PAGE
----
Some Kashmiri Pandits back Modi as they think of their long-lost homeland

Dal Lake in Kashmir at sunset.
Dal Lake in Kashmir at sunset.
Image: Betwa Sharma
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Kamal Hak fled his home in Kashmir in 1990, during an insurgency by Muslim separatists that wanted break free from India. Now Hak has cast his vote for the Bharatiya Janata Party because he said he believes its prime ministerial candidate, Narendra Modi, is the one who is really listening to the thousands of Kashmiri Pandits who were forced to abandon their homeland.

“I voted for the man, not the party,” Hak told Quartz. “He has fired the imagination of the people across the country.” The BJP has promised in several recent elections to return Pandits to Kashmir, but this is the first time Hak has voted for the party. He believes Modi will take action, he said.

The violent anti-India movement that started in the late 1980s in Kashmir resulted a huge exodus of upper caste Hindus like Hak, some who say they fled their homes in the face of death threats. Some estimate that about 200 Kashmiri Pandits were killed during the time. There were 350,000 Hindus in Indian-occupied Kashmir in 1980; today there are only about 3,000.

Since then, Hindu Pandits say the government has not property assessed the death toll, investigated the events that led to their exodus, prosecuted killers, recognized their displacement, or protected the Hindu temples in the Valley. Over the years, both central and state governments have claimed to offer incentives for Pandits to return, including financial packages for the reconstruction of homes and bans on the sale of their property or temple lands.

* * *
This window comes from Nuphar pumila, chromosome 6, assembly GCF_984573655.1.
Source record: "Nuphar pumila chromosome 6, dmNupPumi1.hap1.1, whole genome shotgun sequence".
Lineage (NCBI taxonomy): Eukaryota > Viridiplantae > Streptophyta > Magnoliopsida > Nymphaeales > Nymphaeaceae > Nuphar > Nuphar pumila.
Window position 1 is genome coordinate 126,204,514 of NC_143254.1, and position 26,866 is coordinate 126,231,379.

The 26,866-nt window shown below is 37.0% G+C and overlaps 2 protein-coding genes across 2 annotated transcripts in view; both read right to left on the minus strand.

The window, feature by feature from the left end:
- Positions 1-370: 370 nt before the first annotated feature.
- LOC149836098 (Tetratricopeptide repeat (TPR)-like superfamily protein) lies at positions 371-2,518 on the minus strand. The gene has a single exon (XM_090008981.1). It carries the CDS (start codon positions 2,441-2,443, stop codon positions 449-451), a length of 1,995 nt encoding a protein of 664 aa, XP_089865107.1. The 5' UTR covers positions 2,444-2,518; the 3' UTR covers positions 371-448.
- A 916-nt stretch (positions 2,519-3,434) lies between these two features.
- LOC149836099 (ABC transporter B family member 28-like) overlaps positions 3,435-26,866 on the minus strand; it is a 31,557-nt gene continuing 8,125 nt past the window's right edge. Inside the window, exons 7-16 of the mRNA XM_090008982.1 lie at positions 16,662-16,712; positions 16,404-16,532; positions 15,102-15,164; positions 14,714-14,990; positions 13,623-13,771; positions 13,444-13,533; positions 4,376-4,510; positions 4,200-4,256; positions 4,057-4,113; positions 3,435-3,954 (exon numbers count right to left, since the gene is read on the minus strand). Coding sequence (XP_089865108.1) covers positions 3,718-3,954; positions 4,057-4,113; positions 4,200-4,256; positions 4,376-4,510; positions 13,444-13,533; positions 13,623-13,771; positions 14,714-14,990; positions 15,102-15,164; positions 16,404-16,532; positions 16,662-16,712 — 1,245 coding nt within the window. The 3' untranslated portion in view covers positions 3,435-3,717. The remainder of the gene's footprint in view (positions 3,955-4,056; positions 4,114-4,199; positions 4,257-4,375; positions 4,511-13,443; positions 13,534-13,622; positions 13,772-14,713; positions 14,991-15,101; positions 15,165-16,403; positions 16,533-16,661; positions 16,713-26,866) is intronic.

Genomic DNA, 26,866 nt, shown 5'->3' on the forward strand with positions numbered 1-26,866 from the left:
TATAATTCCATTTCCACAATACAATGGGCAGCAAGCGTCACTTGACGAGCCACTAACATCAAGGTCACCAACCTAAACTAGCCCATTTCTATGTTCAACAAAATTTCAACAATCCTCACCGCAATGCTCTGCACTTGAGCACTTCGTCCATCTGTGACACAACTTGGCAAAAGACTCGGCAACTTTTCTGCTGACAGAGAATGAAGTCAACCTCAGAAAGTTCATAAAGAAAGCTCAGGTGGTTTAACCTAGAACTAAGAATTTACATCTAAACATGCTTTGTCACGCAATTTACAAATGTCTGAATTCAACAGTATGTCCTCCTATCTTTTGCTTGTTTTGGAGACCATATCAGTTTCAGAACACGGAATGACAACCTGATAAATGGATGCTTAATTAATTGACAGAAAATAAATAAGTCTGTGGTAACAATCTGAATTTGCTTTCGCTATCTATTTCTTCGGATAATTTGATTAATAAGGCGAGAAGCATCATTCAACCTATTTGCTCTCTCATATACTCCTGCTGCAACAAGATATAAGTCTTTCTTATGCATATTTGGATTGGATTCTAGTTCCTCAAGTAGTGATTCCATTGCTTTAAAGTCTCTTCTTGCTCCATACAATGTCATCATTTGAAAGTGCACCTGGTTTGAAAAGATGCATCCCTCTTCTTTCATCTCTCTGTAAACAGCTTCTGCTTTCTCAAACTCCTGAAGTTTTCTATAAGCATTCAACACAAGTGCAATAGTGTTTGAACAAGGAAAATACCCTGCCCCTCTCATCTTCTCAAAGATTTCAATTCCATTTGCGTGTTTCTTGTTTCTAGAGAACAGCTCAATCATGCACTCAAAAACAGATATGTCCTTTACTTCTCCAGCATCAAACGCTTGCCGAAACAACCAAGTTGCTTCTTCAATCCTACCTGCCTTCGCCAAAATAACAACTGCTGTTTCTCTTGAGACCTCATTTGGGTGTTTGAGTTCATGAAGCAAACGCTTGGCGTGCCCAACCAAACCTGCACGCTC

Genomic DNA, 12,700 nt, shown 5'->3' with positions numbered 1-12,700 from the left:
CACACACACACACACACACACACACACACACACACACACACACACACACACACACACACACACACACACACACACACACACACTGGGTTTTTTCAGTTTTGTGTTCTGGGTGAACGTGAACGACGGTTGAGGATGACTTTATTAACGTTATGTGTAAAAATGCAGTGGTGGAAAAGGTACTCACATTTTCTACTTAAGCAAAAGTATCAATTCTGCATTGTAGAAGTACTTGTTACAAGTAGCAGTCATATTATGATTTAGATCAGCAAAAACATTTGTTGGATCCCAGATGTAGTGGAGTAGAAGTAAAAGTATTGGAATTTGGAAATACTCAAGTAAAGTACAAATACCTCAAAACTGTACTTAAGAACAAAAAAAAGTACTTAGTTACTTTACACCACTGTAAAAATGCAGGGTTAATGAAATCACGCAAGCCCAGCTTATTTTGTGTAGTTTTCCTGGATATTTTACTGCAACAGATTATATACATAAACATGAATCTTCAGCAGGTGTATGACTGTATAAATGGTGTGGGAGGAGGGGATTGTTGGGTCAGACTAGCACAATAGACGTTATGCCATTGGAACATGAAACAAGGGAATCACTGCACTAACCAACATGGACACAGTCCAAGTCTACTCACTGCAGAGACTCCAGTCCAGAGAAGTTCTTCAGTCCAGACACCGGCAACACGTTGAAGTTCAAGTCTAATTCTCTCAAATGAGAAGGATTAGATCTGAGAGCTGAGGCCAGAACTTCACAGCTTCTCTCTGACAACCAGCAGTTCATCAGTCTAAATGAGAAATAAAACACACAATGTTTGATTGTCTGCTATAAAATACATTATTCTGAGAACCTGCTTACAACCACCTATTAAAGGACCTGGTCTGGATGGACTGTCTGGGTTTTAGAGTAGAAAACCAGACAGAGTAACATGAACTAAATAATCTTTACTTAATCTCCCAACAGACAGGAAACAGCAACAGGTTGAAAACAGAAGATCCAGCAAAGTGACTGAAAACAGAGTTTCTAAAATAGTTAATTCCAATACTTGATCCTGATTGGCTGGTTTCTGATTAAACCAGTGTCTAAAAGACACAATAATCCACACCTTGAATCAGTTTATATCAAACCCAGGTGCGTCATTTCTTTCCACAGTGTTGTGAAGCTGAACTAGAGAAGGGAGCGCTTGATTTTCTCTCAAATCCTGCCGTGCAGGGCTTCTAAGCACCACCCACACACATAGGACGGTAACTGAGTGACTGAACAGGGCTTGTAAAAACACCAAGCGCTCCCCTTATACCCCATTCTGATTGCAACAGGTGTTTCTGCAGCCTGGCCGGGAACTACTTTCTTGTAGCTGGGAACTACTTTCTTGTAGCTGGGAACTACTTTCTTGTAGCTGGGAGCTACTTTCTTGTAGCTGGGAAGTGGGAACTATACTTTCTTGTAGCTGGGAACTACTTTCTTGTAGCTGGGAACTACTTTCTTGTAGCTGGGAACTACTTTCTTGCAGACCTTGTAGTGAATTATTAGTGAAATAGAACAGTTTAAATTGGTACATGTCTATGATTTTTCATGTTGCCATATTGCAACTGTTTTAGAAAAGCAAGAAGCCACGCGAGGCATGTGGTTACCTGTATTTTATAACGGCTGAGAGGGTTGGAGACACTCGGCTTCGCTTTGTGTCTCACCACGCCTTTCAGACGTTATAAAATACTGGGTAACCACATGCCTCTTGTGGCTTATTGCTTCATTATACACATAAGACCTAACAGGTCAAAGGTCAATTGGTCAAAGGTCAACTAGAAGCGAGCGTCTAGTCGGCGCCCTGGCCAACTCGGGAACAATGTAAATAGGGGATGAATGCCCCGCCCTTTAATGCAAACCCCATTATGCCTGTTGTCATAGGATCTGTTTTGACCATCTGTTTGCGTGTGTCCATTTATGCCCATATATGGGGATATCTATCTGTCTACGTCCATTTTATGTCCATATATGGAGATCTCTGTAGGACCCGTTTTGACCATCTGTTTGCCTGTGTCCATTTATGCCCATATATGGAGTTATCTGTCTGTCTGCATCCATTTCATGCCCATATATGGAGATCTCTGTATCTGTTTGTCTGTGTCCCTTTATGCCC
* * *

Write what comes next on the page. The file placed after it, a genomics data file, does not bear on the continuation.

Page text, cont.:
But Pandits say that such measures have not been enforced. And any political decree granting more land to Hindus, or removing Muslims who have settled in those areas, is likely to be highly controversial and could spark more violence in the valley, where militant activity is already increasing.

The exodus was particularly upsetting to Pandits because Hindus have lived in the Kashmir for centuries before Islam spread there. Muslims and Hindus in Kashmir have similar names because so many Hindus converted to Islam. Some Muslims even have Pandit as their family name.

Amal Magazine, 37, whose family fled Kashmir in 1990, said that having to visit his homeland as a tourist was painful. “Our identity is disappearing,” he said. Magazine, a services consultant in Delhi, voted for the first time in the 2014 election (for the BJP) because he said he feels confident about Modi ensuring that “Kashmir would remain part of India’s map.”

Still, some Kashmir Pandits say they don’t trust Modi because of the religious violence in Gujarat in 2002 when he was chief minister. Over 1,000 people, mostly Muslims, were killed in the bloodshed that followed an attack on Hindu pilgrims.

Raju Moza, a Kashmiri Pandit, whose family also fled the Valley, said that he had experienced the fear and persecution of being a Hindu minority in a Muslim majority. “I choose to identify with all the minorities are refugees in the world,” he said.